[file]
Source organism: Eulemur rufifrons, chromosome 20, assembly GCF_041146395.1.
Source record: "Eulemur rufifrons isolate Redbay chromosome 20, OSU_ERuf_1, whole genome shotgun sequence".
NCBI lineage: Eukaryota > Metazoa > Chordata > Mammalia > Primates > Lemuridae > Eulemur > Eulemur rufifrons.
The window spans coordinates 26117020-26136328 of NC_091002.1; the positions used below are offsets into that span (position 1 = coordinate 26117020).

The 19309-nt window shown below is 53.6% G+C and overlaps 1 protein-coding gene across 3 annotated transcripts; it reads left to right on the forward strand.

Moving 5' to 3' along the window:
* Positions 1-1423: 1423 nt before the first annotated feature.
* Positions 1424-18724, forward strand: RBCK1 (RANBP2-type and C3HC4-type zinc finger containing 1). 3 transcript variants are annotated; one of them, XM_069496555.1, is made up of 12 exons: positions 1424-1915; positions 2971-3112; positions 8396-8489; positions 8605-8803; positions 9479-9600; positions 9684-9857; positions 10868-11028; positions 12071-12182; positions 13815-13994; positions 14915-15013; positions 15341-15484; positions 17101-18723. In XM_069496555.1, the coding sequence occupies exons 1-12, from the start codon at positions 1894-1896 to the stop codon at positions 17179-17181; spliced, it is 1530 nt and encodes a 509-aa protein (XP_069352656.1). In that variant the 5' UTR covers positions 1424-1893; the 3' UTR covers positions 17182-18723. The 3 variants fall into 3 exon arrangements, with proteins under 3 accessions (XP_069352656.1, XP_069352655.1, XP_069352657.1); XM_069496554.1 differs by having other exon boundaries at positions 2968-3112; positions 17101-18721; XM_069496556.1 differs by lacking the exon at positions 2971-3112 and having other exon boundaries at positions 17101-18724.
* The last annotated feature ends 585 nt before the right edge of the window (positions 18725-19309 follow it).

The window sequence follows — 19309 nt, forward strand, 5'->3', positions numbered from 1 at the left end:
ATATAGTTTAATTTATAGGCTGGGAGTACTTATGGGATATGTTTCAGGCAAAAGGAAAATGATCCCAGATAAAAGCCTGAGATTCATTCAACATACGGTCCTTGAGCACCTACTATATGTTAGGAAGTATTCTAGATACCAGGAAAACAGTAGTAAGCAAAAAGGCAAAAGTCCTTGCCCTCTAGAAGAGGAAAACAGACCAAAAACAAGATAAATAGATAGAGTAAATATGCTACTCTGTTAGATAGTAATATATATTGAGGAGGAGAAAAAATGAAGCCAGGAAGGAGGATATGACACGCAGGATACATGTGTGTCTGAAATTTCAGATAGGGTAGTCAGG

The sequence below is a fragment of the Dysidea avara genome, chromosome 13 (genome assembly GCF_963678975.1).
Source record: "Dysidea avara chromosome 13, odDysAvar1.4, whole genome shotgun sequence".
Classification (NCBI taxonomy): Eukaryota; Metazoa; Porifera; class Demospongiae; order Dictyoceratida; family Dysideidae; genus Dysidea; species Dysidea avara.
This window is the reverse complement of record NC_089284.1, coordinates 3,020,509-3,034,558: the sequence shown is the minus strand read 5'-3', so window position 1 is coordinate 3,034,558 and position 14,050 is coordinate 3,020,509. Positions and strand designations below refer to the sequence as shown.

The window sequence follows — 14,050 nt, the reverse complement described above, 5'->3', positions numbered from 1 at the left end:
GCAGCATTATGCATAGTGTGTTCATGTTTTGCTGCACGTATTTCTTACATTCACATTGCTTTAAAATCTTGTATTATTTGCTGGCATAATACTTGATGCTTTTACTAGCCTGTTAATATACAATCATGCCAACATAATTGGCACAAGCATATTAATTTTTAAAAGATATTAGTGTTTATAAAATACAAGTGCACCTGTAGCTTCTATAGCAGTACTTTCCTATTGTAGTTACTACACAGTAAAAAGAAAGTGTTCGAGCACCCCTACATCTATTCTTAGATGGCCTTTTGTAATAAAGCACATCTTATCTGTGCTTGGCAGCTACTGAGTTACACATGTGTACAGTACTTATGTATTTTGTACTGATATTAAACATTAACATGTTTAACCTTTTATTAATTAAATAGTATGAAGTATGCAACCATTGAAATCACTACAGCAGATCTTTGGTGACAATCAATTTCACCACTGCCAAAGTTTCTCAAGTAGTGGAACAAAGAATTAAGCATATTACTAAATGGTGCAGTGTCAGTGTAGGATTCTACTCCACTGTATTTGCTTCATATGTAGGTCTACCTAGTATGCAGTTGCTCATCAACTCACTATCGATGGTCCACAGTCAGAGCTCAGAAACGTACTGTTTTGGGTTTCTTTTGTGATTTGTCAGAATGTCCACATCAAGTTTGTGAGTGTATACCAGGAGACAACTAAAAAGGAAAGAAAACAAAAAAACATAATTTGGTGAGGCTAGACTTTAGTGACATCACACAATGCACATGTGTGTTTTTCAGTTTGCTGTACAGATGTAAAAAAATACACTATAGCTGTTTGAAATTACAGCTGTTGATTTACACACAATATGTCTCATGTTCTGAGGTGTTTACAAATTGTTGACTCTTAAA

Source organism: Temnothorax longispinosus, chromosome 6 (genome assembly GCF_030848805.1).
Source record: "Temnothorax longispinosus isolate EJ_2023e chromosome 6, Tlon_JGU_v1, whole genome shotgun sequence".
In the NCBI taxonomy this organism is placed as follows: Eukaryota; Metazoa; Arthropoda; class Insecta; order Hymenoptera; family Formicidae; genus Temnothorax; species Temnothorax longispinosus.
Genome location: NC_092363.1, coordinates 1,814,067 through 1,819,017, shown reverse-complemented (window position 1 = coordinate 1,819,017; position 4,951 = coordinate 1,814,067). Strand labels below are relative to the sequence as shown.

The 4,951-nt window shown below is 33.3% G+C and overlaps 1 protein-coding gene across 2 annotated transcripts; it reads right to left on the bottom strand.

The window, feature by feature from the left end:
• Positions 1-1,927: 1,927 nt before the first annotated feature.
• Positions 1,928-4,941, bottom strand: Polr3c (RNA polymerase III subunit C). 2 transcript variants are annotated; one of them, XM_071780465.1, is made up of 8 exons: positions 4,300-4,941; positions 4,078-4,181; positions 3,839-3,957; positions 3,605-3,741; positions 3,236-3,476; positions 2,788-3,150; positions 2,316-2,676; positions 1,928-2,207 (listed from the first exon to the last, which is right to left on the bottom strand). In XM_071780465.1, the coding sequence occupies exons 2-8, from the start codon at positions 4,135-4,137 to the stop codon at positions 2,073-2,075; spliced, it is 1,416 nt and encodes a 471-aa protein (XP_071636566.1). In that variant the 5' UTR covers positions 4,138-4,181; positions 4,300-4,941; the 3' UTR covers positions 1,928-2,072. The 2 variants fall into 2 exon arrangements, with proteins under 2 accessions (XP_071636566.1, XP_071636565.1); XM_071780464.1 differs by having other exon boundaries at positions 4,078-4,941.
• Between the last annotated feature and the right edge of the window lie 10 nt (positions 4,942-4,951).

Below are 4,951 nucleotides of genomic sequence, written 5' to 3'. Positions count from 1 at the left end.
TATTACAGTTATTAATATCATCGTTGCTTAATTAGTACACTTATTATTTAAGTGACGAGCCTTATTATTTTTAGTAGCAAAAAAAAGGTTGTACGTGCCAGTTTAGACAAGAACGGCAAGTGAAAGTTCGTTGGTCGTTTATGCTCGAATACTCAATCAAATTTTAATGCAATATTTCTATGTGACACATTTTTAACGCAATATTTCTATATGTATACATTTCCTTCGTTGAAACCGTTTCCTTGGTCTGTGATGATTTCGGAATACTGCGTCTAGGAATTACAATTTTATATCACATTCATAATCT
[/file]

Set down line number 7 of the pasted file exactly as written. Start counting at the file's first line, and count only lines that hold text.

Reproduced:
* Positions 1-1423: 1423 nt before the first annotated feature.